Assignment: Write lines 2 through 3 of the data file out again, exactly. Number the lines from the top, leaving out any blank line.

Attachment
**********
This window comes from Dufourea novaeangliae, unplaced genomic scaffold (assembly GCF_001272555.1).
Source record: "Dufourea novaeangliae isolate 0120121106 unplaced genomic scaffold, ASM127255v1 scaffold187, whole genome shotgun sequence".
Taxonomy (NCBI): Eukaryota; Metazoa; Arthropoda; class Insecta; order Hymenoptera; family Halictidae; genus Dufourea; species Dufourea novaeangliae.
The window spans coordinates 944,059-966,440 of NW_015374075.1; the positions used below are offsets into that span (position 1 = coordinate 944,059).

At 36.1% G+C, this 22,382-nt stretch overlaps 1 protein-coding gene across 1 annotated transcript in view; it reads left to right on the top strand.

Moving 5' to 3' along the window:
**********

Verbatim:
Source record: "Dufourea novaeangliae isolate 0120121106 unplaced genomic scaffold, ASM127255v1 scaffold187, whole genome shotgun sequence".
Taxonomy (NCBI): Eukaryota; Metazoa; Arthropoda; class Insecta; order Hymenoptera; family Halictidae; genus Dufourea; species Dufourea novaeangliae.